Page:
- The Bolshoi Ballet
- At the Sony Centre in Toronto on Tuesday
The Bolshoi Ballet is as advertised – classical to the max and with such depth in the ranks that every corps de ballet member could be a soloist.
Indeed, on the company’s first trip to Toronto since 1979, we see a new generation of dancers impeccably trained in the Bolshoi tradition. And showing off that training in Swan Lake, that sine qua non of classical ballet.
When the Kirov came through last year, that storied company also performed Swan Lake, but a very different version. They brought Konstantin Sergeyev’s 1950 interpretation, which retains much of the original 1895 choreography; the Bolshoi performs Yuri Grigorovich’s 2001 version, which has many radical departures.
In fact, the Swan Lake that the Bolshoi dances is twice removed from the original ballet: Most of the mime is gone, as is the original story – instead, there is more dancing.
Prince Siegfried (Ruslan Skvortsov) still dreams of ideal love. He is lured to Swan Lake by the Evil Genius (Vladislav Lantratov), where he meets the beautiful Odette (Maria Alexandrova) and swears eternal love. When the Evil Genius shows up at the castle ball with Odile, a dead ringer for Odette, the prince thinks that she is his love. But when an image of a sorrowful Odette appears, the prince realizes that he has been duped. He rushes to the lake, too late – he has betrayed his ideal, Odette vanishes, and the prince is left alone with his shattered dreams.
Here though, wall-to-wall dancing overtakes the story’s pageantry. The entrance of the prince’s mother is a momentary halt, as is his knighting. Instead, right from the start, the prince is in motion. He has a solo that shows his longing, and performs a pretty pas de trois with two winsome ladies (Nina Kaptsova and Anastasia Stashkevich).
One of the best vignettes of this version is the duet between the prince and the Evil Genius. Siegfried is not aware of the latter’s presence, but the Evil Genius lures him on as he shadows his every step. As the two perform the same movements, the Evil Genius executes hand gestures that indicate the prince is in his power.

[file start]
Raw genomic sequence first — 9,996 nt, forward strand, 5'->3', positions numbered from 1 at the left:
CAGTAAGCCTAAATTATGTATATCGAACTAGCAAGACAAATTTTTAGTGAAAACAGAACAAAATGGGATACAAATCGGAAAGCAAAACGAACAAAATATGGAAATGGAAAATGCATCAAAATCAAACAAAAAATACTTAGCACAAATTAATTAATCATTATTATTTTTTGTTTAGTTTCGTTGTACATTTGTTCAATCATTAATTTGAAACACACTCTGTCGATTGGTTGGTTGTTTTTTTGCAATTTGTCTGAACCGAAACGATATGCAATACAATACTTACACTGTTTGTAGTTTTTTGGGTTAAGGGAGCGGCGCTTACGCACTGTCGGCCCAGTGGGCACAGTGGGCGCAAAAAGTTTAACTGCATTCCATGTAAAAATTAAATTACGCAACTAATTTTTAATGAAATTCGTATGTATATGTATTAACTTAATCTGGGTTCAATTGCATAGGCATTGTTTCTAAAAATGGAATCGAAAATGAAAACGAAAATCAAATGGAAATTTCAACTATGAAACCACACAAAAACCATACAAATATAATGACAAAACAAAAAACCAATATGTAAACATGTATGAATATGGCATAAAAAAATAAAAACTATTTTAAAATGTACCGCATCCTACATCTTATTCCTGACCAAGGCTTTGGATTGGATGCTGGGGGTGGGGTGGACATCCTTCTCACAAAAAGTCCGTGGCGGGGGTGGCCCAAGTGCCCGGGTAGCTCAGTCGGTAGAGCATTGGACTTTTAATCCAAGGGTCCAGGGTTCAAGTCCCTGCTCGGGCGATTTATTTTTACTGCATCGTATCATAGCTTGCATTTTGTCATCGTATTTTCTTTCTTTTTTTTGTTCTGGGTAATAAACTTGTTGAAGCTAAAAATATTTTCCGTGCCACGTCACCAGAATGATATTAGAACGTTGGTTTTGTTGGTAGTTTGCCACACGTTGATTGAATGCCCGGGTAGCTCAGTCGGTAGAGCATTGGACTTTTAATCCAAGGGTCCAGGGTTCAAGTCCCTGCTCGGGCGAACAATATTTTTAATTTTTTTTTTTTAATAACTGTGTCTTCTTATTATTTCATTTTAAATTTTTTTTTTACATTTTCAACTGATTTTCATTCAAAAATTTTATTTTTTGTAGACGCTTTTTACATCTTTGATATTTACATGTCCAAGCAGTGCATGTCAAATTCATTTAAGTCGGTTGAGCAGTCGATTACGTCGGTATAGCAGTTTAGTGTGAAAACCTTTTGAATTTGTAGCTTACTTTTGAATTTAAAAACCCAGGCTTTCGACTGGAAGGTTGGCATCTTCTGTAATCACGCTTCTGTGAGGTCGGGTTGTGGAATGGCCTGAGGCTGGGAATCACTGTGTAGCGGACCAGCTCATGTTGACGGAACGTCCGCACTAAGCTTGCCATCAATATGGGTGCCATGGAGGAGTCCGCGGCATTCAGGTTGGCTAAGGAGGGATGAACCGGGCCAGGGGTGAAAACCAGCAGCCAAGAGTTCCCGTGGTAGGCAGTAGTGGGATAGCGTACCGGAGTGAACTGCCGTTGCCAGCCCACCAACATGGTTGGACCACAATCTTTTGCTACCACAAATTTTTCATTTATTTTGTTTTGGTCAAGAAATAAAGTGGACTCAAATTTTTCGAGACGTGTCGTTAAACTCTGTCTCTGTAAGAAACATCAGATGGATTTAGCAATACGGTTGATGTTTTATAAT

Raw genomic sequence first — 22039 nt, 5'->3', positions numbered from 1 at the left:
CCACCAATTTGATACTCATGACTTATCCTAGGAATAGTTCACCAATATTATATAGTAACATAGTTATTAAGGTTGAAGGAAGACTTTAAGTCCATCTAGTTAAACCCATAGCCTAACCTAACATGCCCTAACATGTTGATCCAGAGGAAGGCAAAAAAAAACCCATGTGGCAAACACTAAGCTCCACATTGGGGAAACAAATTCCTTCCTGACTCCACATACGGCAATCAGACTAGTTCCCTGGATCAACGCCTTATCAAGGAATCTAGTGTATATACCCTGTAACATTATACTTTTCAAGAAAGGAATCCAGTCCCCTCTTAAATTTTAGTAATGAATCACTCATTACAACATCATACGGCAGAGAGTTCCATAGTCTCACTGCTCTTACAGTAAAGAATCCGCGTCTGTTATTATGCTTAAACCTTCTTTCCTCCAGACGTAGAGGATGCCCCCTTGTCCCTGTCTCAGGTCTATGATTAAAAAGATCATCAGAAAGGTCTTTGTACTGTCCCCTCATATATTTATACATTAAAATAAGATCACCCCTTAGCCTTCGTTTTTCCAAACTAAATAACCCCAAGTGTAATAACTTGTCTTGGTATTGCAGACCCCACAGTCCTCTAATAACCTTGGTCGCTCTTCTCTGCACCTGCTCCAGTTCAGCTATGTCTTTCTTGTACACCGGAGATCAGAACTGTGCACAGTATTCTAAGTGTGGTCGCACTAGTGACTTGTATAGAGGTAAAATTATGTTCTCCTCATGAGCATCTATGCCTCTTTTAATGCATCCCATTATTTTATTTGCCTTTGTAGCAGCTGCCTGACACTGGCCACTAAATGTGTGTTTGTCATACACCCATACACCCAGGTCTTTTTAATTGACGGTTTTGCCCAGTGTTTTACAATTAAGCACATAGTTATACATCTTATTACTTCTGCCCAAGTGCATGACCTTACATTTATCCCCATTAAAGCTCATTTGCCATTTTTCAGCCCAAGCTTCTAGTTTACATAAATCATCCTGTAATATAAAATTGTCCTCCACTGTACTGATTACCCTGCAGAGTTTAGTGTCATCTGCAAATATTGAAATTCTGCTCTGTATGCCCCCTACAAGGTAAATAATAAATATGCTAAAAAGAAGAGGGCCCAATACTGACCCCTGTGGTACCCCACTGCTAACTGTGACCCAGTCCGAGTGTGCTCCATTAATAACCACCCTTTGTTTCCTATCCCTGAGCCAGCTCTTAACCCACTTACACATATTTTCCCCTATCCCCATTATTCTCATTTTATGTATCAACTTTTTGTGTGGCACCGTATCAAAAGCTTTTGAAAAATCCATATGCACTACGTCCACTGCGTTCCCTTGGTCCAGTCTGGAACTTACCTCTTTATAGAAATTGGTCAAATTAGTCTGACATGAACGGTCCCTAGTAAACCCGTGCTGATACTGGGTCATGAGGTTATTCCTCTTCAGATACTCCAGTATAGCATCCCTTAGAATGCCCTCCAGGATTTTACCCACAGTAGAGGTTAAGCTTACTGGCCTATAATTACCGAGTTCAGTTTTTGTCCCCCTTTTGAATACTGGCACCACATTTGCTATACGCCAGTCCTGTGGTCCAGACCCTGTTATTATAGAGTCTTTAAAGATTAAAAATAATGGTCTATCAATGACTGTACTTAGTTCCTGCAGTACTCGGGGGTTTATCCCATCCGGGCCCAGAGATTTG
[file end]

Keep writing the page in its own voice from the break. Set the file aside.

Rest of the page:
The showy dancing in the first act, however, belongs to the Fool (Vyacheslav Lopatin). He is an astonishing dancer, a whirling top who moves faster than a speeding bullet. He is so supple that he seems to defy gravity. Lopatin belongs to that category known as the small fast guy. He’s too short to be a prince, but he earns his applause through his technical wizardry.
Skvortsov, meanwhile, looks every inch the prince, and has an incredibly soft landing. His ballon, or lightness, is magical. There’s only one problem: Although he dances a lot, his choreography is weak – even in the famous Black Swan pas de deux, his tricks are limited. The Evil Genius has showier dance steps, and Lantratov pulls them off with a crisp and assured attack.
As a result, Skvortsov’s basic role is to look dreamy, and be the partner for the prima ballerina. This he does very well, for example, lifting her overhead with complete ease.
Which brings us to Alexandrova. The ballet belongs to Odette/Odile and the ballerina is perfection. Her Odette is gorgeous – fragile and ethereal. One feels the chemistry between her and the prince in the White Swan pas de deux, and she performs the role from the heart.
Alexandrova’s Odile is equally astonishing. She bursts out with a torrent of energy and seems to perform her intricate footwork in double time. She radiates evil while she tosses off her tricks in the Black Swan variations with dispatch.
Of course, the corps de ballet dances beautifully, both men and women, but the swans win the day, with their perfect alignment and consummate grace. This version provides many solo roles, and the Bolshoi dancers show their mettle throughout.
Only the prince’s choreography is the weak link. As for the ugly sets and costumes, the less said the better.
The Bolshoi Ballet continues in Toronto until Saturday. The company performs Don Quixote in Ottawa May 23-26.
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